The Ed Palermo Big Band - One Child Left Behind

The Ed Palermo Big Band – One Child Left Behind

Continuing my occasional penchant for jazz rock in a “big band” style, viz-a-viz Gavin Harrison’s Cheating The Polygraph and The Nathan Parker Smith Large Ensemble with Not Dark Yet, both fine and fairly recent examples of this seemingly resurgent sub-genre, I arrive at the ever eclectic Cuneiform Records artiste Ed Palermo and his Big Band. And what a joyous collection of tunes awaits me, running with many musical styles into the bargain.

Ed Palermo has made his name over the last 20 years or so with his zesty interpretations of Frank Zappa tunes, so he’d better watch he doesn’t get sued…only kidding, I think? Not for Mr Palermo the mining of one particular seam in pursuit of a musical theme, oh no. This expansive album covers all bases, beginning with six instrumental numbers in modern jazz rock big band mode, showing off the tightly knit ensemble playing of the group, shining an occasional spotlight on soloists, be they trumpets, trombones, drums, a haunting violin, a fusion guitar, saxophones, or a piano.

The opener Cleetus Awreetus Awrightus gets proceedings off to a steamy start and features honkytonk piano and a gloriously dirty sax solo as it weaves its Latino way through the sexy knickers drawer. Fifty-Fifty is a great advertisement for the band’s collective and individual talents, storming out of the traps with a blast of Zappa-esque guitar before becoming an example of the splendidly involving ensemble playing in evidence throughout the album, while also featuring short but delightful trombone, sax and piano solos. The sheer variation in those first six numbers, four of which were composed by Zappa, serve to highlight the vast scope of Uncle Frank’s compositional range. Of the other two Dirty White Bucks is one of only three tunes composed by Palermo on the album, and Scarface was of course written by Giorgio Moroder.

After those introductory six tracks one is lulled into a false sense of security, but with the arrival of Harvest Moon and the appearance of vocals, the album takes a turn for the unexpected. This well-known Neil Young tune, which I consider while I lie in the bath, crooning along in my own wracked – or is that wrecked? – version of a more sonorous vocal range, would be better sung in baritone than the tenor of the singer, lends itself naturally to the languid swing take presented here, punctuated by muted trombone.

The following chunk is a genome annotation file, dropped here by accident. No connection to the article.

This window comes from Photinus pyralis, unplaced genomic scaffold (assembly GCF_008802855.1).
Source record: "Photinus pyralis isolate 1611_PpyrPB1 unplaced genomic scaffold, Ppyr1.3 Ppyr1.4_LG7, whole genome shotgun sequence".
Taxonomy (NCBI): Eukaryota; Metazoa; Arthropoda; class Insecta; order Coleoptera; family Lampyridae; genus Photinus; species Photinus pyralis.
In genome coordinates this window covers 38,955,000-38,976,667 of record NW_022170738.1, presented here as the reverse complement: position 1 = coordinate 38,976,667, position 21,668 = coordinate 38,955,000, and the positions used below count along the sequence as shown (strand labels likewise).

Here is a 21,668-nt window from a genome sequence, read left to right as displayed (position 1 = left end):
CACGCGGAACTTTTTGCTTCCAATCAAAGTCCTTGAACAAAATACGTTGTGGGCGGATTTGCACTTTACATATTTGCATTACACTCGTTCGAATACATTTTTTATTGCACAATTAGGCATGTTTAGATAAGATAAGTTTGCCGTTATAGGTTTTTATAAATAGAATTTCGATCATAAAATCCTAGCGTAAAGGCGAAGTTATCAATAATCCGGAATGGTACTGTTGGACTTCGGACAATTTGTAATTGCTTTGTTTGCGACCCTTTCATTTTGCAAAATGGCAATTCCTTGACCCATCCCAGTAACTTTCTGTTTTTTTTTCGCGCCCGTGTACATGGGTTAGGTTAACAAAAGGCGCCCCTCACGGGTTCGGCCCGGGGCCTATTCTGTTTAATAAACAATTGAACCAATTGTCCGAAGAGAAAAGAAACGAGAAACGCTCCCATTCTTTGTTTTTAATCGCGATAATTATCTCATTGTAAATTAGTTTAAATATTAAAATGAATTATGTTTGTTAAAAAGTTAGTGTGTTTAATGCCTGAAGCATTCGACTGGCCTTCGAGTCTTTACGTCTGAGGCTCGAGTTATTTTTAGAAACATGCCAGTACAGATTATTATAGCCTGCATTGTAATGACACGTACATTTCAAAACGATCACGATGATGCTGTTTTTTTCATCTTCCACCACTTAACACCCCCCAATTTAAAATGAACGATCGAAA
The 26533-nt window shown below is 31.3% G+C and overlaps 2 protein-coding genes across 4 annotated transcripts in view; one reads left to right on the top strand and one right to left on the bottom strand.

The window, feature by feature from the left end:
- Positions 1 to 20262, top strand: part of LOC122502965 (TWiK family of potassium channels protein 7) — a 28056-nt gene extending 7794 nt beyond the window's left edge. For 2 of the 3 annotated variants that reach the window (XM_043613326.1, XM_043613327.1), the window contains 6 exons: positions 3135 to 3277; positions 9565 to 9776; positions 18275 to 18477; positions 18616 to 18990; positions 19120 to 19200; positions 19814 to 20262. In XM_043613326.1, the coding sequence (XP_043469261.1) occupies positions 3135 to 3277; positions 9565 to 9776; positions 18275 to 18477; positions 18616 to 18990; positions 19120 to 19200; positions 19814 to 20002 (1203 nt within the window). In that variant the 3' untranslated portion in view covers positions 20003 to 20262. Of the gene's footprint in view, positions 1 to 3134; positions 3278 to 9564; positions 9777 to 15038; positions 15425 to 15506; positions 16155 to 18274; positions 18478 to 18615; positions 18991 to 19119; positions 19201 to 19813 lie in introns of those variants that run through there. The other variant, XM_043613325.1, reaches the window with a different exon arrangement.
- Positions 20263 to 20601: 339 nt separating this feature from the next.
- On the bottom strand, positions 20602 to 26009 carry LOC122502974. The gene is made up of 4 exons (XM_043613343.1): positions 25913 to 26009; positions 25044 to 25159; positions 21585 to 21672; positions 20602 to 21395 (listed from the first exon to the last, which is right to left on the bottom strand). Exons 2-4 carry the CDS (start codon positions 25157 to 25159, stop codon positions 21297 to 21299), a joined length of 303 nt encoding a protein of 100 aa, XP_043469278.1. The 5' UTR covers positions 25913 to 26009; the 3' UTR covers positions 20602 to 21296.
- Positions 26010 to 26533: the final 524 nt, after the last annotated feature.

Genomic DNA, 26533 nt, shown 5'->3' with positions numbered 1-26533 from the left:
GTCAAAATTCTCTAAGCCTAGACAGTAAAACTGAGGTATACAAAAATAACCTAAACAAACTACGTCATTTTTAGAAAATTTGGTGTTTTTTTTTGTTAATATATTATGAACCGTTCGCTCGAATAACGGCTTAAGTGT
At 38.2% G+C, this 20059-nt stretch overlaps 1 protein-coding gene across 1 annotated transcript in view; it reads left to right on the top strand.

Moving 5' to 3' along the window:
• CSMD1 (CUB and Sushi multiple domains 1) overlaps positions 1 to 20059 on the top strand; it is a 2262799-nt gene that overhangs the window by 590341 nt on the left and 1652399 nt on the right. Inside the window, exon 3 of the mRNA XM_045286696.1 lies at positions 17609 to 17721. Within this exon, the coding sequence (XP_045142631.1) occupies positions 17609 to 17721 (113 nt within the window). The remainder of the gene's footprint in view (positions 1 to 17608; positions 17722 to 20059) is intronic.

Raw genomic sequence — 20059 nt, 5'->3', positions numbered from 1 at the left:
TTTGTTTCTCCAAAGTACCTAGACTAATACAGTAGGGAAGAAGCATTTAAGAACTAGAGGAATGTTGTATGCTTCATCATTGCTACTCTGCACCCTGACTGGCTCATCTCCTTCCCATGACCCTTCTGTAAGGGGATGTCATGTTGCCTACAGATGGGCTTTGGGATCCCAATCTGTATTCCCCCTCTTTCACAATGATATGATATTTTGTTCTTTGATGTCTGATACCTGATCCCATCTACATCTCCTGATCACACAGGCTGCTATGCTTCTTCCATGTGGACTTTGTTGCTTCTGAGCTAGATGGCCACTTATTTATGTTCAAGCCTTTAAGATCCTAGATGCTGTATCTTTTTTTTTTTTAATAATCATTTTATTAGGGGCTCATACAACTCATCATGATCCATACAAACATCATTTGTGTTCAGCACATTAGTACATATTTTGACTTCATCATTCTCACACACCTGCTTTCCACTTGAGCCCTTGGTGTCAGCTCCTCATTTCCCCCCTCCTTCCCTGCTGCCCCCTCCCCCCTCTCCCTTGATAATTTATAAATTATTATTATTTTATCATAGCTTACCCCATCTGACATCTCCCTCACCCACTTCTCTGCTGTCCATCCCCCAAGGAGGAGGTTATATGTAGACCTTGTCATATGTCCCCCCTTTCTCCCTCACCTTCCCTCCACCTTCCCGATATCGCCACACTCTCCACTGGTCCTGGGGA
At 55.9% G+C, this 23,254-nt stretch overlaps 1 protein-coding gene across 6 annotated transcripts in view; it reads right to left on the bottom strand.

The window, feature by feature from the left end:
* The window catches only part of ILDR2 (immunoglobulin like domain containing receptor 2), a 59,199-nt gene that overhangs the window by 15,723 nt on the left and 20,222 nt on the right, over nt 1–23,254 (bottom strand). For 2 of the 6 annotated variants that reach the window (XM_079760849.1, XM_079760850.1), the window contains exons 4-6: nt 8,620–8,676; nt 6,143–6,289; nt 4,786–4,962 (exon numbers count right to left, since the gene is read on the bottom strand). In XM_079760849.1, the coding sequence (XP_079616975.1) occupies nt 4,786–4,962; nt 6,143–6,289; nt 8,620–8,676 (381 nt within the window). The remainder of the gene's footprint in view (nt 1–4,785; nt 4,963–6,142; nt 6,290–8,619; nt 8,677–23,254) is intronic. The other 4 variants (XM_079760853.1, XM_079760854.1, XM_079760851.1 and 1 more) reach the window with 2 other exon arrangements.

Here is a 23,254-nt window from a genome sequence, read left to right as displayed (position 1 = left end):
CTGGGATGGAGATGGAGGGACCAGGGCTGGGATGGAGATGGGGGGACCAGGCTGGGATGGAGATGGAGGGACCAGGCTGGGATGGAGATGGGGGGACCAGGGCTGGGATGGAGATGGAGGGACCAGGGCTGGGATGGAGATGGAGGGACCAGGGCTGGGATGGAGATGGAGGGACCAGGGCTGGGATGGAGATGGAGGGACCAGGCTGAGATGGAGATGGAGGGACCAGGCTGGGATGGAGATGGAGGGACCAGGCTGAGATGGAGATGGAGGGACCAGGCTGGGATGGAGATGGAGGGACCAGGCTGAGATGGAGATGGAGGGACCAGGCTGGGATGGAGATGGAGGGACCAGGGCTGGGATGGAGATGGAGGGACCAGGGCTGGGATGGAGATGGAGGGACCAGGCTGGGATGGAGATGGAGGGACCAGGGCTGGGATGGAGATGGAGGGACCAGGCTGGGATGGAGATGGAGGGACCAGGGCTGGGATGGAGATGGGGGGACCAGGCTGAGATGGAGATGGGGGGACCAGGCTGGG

From then on we get all manner of funk, soul, blues, and crooner vocals coming out of the speakers, and it has to be said the album is a delight, and I’m grinning like a kid in a sweetshop. A finger-poppin’ take on Zappa’s Pygmy Twylyte and then turning his Po-Jama People into a street-funk workout in the manner of Gil Scott Heron are just two examples of Palermo’s cheeky but always winning arrangements. Incidentally, both those songs are sung by former Zappa singer Napoleon Murphy Brock, keeping it in the family so to speak. The album fair zips along, so much so that one can almost overlook Zappa’s frequently inane “comedic” lyrics. A brilliant musician he definitely was, a comedian he certainly wasn’t.

Things take a breather during a selection featuring Los Lobos’ Kiko And The Lavender Moon, sung in sultry tones by none other than Candy Zappa, Frank’s sister, and into the second Palermo-penned number, Vengance, which swings low, baby, and on into Evelyn, a Modified Dog, again with vocals by Candy. The swing continues with jazz chanteuse Jenna McSwain leading Village of the Sun, the album only returning to the previously established jazz ensemble territory on the intricate and expansive The Goat Patrol. A nice surreal semi-spoken storybook take on Lieber and Stoller’s Is That All There Is features a humorous conclusion that includes “I hate Frank Zappa’s music, I always have…it sucks, but I need the money”, which I’m fairly sure wasn’t in the original! Playing out with Zappa’s typically convoluted Andy, this album has been a really enjoyable ride from start to finish. For fans of Frank, obviously, but anyone with a musical ear should be able to appreciate this fine album. Recommended.

01. Cleetus Awreetus Awrightus (3:48)
02. Dirty White Bucks (4:39)
03. Spider of Destiny (2:37)
04. Scarface (2:24)
05. Grand Wazoo (2:20)
06. Fifty-Fifty (5:56)
07. Harvest Moon (4:49)
08. Pygmy Twylyte (2:57)
09. Po-Jama People (5:25)
10. Kiko and the Lavender Moon (4:08)
11. Vengeance (5:29)
12. Evelyn, a Modified Dog (1:24)
13. Village of the Sun (3:24)
14. The Goat Patrol (5:48)
15. Is That All There Is? (2:34)
16. Andy (7:59)

Total time – 65:44

Ed Palermo – Band Leader, Arranger, Alto Sax
Barbara Cifelli – Baritone Sax, Eb Mutant Clarinet
Matthew Ingman – Bass Trombone
Charles Gordon – Lead Trombone
Ronnie Buttacavoli – Lead Trumpet
Katie Jacoby – 6-string Violin & Regular Violin (as designed by God)
John Bailey – Trumpet (but not the Lead Trumpet)
Clifford Lyons – Lead Alto Sax, Clarinet
Phil Chester – 2nd Alto Sax, Flute, Piccolo, Soprano Sax
Bill Straub – Lead Tenor Sax, Flute, Clarinet
Ben Kono – 2nd Tenor Sax, Flute, Oboe
Michael Boschen – Trombone (but not the Lead Trombone)
Ray Marchica – Drums
Paul Adamy – Electric Bass
Bob Quaranta – Acoustic Piano
Ted Kooshian – Electric Keyboards
Bruce McDaniel – Guitar, Vocals

Record Label: Cuneiform Records
Catalogue#: RUNE 420
Year Of Release: 2016

Ed Palermo Big Band – Facebook | Bandcamp